Every 30 seconds someone dies in a road crash. That’s over 1.2 million people every year dying on the world’s roads. The World Health Organization’s Global Road Safety Report of 2015 shows that, worst still, half of these deaths are vulnerable road users – pedestrians, cyclists and motorcyclists. Tragically, 500 children die every day in road crashes.
What is even scarier is that many of these deaths are preventable and that, without action, road traffic crashes are predicted to be the third most common cause of premature death in the world by 2020 (rising from 10th as of 2015). Millions more people die from the outdoor air pollution (3.7 million premature deaths worldwide in 2012) that road traffic contributes to. If that wasn’t enough, vehicle emissions are also fuelling climate change (the transport sector is responsible for 27 per cent of energy-related CO2 emissions globally).
On the other hand, people walking and cycling made about 37 per cent of urban trips worldwide in 2005. In developing countries, this number can be even higher (e.g. 47 per cent in Nairobi, Kenya). But despite the high proportion of people relying on non-motorized transport (NMT) around the world there is a mismatch between what people need and the allocation of funding for NMT investment. This leaves the mobility of pedestrians and cyclists severely impaired, forcing citizens who are just trying to get to school or work to literally risk their lives to do so.
While transport is an enabler of economic activity, social connectivity and mobility, a bias towards planning for the needs of the car driver, rather than planning for people, has led to a vicious circle: to address congestion, more and more roads and flyovers are constructed to accommodate the increasing number of private motorized vehicles, but the new infrastructure is soon overwhelmed in turn.
Congestion, pollution, road fatalities and all the other problems caused by the rise of the car is something that all transport planners and governments would like to avoid or solve. All cities have visions of quieter, greener spaces and healthier populations. The solutions seem obvious (more public transport, more bikes, more walking, better infrastructure for sustainable mobility). But the question is how do countries get started on that path?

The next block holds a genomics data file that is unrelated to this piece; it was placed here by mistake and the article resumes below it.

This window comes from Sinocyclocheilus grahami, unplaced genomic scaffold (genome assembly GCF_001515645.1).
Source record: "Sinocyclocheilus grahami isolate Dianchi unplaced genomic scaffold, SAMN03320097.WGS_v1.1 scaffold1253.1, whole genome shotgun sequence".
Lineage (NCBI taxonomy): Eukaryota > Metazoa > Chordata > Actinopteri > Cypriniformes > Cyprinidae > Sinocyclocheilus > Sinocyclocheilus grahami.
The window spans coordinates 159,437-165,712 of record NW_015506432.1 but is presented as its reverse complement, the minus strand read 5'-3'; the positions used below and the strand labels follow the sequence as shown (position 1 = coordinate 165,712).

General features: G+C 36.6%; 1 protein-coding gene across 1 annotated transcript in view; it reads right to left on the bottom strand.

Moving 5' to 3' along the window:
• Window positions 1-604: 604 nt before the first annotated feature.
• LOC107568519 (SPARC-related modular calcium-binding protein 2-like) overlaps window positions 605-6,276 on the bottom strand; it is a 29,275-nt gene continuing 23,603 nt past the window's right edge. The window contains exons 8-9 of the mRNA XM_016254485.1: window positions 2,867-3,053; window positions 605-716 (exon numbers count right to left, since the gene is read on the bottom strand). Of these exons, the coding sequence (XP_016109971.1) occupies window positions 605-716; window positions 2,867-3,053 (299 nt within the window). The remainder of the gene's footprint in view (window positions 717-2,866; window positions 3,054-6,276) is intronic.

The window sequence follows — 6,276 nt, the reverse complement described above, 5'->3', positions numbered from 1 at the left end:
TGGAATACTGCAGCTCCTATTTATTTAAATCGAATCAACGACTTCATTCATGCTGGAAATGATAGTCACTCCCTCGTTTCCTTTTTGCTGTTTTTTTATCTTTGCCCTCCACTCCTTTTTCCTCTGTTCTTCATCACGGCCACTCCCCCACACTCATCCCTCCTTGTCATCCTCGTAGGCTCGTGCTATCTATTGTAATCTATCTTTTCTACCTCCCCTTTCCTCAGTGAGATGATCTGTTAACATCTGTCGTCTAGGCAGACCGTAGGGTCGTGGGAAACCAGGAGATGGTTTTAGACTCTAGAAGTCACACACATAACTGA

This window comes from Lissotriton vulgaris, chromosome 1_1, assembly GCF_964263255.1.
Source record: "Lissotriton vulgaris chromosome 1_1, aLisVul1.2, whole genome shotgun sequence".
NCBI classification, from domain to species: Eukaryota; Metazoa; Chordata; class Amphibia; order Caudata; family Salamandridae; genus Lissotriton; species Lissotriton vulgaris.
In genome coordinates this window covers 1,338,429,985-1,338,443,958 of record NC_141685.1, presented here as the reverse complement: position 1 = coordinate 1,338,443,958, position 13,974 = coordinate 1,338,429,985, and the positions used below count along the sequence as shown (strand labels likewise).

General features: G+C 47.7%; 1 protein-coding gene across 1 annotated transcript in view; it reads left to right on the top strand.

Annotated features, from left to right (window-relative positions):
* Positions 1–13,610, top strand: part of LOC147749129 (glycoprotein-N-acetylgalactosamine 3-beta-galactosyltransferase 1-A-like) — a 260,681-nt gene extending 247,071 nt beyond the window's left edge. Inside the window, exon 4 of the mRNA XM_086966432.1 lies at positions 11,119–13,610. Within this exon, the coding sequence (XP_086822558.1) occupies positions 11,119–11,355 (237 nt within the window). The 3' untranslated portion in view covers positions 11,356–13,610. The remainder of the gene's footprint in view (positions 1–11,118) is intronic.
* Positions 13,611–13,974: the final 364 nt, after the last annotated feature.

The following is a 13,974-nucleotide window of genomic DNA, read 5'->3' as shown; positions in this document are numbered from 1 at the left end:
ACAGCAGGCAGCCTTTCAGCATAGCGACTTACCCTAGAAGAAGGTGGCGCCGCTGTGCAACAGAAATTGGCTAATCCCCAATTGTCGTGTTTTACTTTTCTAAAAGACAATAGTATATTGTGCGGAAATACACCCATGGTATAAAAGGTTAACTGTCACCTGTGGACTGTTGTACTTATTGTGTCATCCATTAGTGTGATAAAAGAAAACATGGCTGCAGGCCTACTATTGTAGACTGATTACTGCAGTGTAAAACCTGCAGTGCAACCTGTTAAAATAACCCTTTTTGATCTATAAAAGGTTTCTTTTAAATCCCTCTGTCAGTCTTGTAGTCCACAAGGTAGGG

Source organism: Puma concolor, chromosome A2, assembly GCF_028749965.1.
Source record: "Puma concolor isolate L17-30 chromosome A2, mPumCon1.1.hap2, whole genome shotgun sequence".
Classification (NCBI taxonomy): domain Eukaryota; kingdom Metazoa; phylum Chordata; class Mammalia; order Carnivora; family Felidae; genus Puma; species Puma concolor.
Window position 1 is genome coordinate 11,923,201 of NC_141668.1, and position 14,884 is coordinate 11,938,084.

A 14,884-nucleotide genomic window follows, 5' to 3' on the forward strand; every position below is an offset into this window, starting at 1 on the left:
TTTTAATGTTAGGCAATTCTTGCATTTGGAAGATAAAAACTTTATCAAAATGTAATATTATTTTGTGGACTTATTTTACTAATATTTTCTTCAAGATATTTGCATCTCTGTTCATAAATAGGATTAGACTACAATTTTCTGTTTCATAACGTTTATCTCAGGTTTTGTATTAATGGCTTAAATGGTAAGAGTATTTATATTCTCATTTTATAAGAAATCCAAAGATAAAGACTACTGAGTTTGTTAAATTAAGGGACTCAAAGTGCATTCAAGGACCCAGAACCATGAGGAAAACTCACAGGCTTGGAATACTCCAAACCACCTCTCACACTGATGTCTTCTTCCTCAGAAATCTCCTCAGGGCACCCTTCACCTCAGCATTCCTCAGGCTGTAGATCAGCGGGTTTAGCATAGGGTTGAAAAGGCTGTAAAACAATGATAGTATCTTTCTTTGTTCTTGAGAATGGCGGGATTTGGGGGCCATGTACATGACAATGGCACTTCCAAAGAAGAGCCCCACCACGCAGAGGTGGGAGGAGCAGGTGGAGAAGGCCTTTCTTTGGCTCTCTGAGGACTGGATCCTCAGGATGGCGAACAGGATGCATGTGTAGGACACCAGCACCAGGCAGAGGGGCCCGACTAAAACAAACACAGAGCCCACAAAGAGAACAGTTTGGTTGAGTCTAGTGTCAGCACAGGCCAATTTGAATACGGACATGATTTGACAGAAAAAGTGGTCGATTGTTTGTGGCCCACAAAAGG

The UN Environment Share the Road Programme was launched in 2008 with co-founder the FIA Foundation for the Automobile and Society and tries to address this question. It brings together the environment, safety and accessibility agendas in the context of urban transport in the developing world where the majority of people – those moving by foot or bicycle – are disadvantaged on the road.
The initiative supports governments in developing countries to move away from prioritizing building more roads for the car-driving minority, toward investment in infrastructure for those who walk and cycle. The initiative does this through global advocacy, development of tools and guidance, and in-country technical assistance such as developing policies which promote investment in walking and cycling infrastructure.
Investing in infrastructure for walking and cycling leads to massive benefits: in the environment, through less pollution and greenhouse gases; in safety, through the protection of vulnerable road users from high-speed traffic; and in accessibility itself, by providing the majority of global citizens with a more viable, enjoyable and affordable means of travel to reach basic services and connect with other transport options such as buses and trains.
For example, in Kenya, the Share the Road initiative supported the Kenyan Urban Roads Authority in designing and constructing a pilot showcase road with safe walking and cycling infrastructure and also helped the Nairobi City County government in developing and launching a Non Motorized Transport Policy for Nairobi in March 2015. The policy aims to create a transport system in Nairobi that fully integrates walking and cycling by creating a safe, cohesive and comfortable network of footpaths, cycling lanes and tracks and green areas. The Nairobi City County government went a step further and committed 20 per cent of their existing and future road construction budget to NMT and public transport infrastructure and services.
The Share the Road initiative is helping governments change direction; by recognizing the massive benefits of a clean environment, safer roads and better mobility from increased investments in NMT infrastructure.